Open House 2013

Another highlight in the College year is our annual Open House, which fell on Saturday, April 27th. This year’s event was a real success and is a great opportunity to show the North Carolina public who we are and what we do. It’s also a great chance for visitors to interact with animals they may not come in contact with on a day-to-day basis: from milking a cow to learning more about native animals such as turtles.  Visitors that day also learned about caring for a wide variety of animals as well as volunteer opportunities at local rescue shelters. We once again strived to emphasize the theme of One Health, an important objective for our college, with participation by NC One Health Collaborative. The event was excellently organized by the Open House committee, chaired this year by Dr. Rita Hanel. We had nearly 69 additional volunteer helpers from across campus and beyond, and there were 28 booths in the Hearth representing rescue, breed and other animal organizations.  This event gains popularity every year and is highly anticipated by the community, so we look forward to seeing it grow over the years ahead.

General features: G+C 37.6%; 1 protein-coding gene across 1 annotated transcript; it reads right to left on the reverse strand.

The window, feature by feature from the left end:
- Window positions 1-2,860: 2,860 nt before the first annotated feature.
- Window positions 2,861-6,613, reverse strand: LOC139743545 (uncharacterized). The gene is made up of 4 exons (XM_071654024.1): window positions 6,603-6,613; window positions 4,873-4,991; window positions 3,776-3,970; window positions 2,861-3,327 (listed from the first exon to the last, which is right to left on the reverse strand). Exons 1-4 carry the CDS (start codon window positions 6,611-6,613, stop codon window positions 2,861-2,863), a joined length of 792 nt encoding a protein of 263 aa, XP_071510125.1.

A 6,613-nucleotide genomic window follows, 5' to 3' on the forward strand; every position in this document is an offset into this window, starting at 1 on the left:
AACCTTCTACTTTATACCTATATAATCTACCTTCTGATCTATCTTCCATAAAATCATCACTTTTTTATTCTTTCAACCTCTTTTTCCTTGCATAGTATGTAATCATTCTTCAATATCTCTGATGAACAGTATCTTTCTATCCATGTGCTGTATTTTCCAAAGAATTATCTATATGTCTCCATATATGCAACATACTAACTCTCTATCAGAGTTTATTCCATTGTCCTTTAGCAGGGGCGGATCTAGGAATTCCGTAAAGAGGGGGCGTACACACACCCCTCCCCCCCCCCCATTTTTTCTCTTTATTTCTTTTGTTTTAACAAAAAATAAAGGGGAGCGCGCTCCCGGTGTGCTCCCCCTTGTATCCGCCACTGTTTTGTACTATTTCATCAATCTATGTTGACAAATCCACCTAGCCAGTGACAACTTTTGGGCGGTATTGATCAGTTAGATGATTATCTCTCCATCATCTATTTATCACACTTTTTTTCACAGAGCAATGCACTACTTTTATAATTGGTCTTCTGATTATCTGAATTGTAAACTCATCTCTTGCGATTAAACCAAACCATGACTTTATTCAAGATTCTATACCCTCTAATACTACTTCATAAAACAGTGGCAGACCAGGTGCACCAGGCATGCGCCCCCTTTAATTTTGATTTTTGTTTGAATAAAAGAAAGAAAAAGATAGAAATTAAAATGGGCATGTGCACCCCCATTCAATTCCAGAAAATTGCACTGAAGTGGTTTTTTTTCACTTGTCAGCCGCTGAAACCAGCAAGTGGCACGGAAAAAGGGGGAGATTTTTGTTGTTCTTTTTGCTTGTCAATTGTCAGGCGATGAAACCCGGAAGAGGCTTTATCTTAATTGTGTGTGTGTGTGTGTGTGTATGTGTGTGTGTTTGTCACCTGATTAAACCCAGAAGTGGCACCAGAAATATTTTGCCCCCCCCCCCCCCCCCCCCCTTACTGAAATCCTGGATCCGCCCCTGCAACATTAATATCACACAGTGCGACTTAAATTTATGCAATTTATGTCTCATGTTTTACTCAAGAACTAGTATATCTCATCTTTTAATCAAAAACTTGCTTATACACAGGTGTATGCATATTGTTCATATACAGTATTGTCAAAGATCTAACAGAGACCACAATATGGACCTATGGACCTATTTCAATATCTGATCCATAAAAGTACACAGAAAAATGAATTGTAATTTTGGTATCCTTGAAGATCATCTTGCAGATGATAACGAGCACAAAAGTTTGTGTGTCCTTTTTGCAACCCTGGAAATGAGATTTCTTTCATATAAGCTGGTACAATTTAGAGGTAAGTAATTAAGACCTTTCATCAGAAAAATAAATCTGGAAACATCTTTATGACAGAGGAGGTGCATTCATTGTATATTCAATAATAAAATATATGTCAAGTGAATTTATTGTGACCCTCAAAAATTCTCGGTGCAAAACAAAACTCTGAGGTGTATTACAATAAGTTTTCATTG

Open House Hearth

Changing of the guard

There are three other big changes at the College that I want to highlight. First, is the retirement of one of our most important and influential staff members, Ms. Phyllis Edwards. We’ve enjoyed 22 years of Phyllis’ excellent work for the College, and our DVM graduates in particular will remember her as their advocate, partner and sometime counselor.  At Phyllis’ retirement reception on Friday, May 31st, there was an excellent turnout of faculty and staff colleagues and current and former students. It was a mark of respect that all three former Deans of the College, including Provost Warwick Arden, were in attendance.  When we opened up the floor for tributes, there was a consistent theme acknowledging her devotion to and passion for the students. I’ve included a few pictures of the festivities below.